What’s more important to me, fitness or alcohol? It can seem like they’re equally important. At different times in my life, I’ve had a daily yoga practice, and have been an avid hiker, all while adoring beer. I’ve even combined beer and exercise by walking five miles to a brewery and then back home — that’s a heavenly Saturday for me. One of my travel highlights was hiking Mount Untersberg in Austria and being greeted by a beer garden near the summit. Europe knows how to do this combination.

But in the end, fitness and alcohol can’t remain as comfortable peers. One of the two is going to win over the other. If I’m drinking every day, then alcohol is on the path to winning. Any rainy, dark evening is a test of this. When the weather is nasty and I’m tired, will I go out for a jog in my waterproof coat because I’m looking forward the high that exercise gives me? Or will I put on that same coat to rush to the store to make sure I get my beer and my buzz? Each occasion might work out differently, and sometimes I might really choose the jog, but over time a pattern becomes clear. Other things can be skipped. Beer is the thing I don’t skip. Beer is the thing I don’t compromise on. Beer is the thing whose importance is always respected.

As I write this, I’m on another hiatus from drinking. It started after I wrote my last essay about alcohol and got a fitness tracker. I feel just like I did in August 2020 before that special sip: beer doesn’t seem important at all because I’ve gone without it for quite a while and have done just fine.

But I’m not ready to say I’m quitting for good. So what’s the message I’d like to convey to my future self who will probably have a beer in the coming months and fall in love all over again?

You’re playing with magic. If you’re going to play with magic, you’ve got a question to answer: how will you control the magic? How will you stop this magic’s importance from growing and growing in your life?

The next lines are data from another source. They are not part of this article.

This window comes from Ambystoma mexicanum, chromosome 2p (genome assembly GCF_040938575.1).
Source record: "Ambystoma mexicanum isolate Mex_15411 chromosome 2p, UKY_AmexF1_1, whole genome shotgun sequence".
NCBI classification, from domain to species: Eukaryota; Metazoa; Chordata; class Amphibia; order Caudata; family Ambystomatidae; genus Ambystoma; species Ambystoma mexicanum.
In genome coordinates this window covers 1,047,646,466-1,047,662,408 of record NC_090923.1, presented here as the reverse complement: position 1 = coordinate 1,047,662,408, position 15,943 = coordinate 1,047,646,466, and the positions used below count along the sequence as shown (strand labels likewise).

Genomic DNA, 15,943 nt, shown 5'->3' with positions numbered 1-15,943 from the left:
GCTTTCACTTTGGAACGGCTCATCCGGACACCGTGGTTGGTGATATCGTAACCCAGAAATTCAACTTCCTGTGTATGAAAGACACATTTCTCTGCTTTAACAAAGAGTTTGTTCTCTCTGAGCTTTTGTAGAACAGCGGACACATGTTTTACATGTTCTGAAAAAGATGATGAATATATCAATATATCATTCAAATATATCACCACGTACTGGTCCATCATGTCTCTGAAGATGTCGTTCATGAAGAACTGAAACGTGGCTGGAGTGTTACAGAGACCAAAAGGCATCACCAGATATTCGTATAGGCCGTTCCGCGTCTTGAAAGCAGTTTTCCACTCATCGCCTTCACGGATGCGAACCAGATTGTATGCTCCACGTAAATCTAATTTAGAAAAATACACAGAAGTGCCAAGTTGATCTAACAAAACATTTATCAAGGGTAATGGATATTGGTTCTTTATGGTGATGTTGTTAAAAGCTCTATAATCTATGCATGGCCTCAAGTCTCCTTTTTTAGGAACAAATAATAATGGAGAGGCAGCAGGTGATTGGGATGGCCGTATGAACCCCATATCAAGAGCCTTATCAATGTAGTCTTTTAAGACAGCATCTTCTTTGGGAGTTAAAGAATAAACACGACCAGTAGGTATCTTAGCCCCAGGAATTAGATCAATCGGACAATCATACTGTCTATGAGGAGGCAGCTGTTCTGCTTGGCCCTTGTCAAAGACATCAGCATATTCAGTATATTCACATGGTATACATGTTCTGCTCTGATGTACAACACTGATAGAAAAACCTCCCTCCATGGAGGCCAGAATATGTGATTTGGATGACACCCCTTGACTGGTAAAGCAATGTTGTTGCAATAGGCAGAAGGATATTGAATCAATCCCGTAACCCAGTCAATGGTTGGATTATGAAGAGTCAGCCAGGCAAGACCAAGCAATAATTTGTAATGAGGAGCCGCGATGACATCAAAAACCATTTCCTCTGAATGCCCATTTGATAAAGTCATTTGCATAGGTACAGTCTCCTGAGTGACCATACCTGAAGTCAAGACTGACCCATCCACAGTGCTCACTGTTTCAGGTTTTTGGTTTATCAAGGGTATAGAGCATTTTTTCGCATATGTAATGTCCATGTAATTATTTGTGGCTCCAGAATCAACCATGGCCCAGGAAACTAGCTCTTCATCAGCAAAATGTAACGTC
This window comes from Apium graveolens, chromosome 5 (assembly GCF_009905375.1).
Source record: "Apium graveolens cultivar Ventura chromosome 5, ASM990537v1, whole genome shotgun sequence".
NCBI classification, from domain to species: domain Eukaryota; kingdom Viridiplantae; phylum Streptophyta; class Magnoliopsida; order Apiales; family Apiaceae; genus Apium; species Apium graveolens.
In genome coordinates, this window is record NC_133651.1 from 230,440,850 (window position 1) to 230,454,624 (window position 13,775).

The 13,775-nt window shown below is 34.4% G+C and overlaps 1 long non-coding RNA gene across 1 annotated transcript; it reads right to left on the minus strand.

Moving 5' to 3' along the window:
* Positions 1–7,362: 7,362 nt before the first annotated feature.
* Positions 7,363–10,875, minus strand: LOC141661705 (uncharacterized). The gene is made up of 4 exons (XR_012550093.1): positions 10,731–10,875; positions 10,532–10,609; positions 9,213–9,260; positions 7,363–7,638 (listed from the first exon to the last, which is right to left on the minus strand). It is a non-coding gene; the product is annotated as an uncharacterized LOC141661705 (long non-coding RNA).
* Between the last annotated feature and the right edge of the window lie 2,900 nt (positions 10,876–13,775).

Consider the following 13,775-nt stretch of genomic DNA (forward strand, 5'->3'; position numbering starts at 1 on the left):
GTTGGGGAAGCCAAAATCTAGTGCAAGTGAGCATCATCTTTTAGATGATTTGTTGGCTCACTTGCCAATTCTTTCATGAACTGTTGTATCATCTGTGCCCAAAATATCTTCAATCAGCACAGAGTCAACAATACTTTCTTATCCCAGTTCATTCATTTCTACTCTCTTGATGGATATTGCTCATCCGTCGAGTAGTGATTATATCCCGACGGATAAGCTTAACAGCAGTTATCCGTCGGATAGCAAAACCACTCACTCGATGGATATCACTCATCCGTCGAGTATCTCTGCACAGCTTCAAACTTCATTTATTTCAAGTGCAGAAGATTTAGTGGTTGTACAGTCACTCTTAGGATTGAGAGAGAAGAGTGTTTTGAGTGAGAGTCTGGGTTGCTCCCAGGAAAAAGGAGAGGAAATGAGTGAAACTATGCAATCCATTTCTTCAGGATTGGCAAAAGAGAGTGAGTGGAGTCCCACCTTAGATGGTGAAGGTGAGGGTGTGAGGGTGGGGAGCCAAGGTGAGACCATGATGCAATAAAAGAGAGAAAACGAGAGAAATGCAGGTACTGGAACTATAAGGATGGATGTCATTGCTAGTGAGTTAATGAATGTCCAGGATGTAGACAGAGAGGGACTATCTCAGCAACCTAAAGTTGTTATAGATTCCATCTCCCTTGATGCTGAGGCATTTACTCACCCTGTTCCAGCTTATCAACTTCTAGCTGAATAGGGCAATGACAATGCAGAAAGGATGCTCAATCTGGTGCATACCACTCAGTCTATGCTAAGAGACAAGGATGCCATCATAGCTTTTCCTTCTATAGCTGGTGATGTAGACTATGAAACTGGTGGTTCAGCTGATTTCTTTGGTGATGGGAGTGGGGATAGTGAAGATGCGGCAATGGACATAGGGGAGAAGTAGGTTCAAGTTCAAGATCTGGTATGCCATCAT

That’s not a question about fluid ounces, so it applies even if your intake falls in the range of “moderate.” Regardless of what quantity you’re consuming, the question’s the same: how will you make sure you don’t value your beer so very, very much? How will you keep alcohol in a state of reduced significance? How will you make sure that you sometimes skimp on drinking, sometimes forget about it, sometimes absentmindedly neglect to procure your beverage because something else was more compelling?

How will you make sure that you occasionally choose not to go out drinking when the opportunity presents itself and your friends are game, or when the bottle is there and you’re all alone? How will you make sure that alcohol sometimes meets your indifference or whimsical disregard, not just your excitement, your hope, your persistence in always getting it? How will you make sure that when there’s a choice between drinking and being active, you more often choose activity, and when you’ve finished, you don’t look to alcohol as a reward?

How will you make sure that if you’re planning to drink, and you’ve been looking forward to it all day, but the plan gets disrupted at the last minute, you feel totally alright because other things matter more and alcohol isn’t that important? ■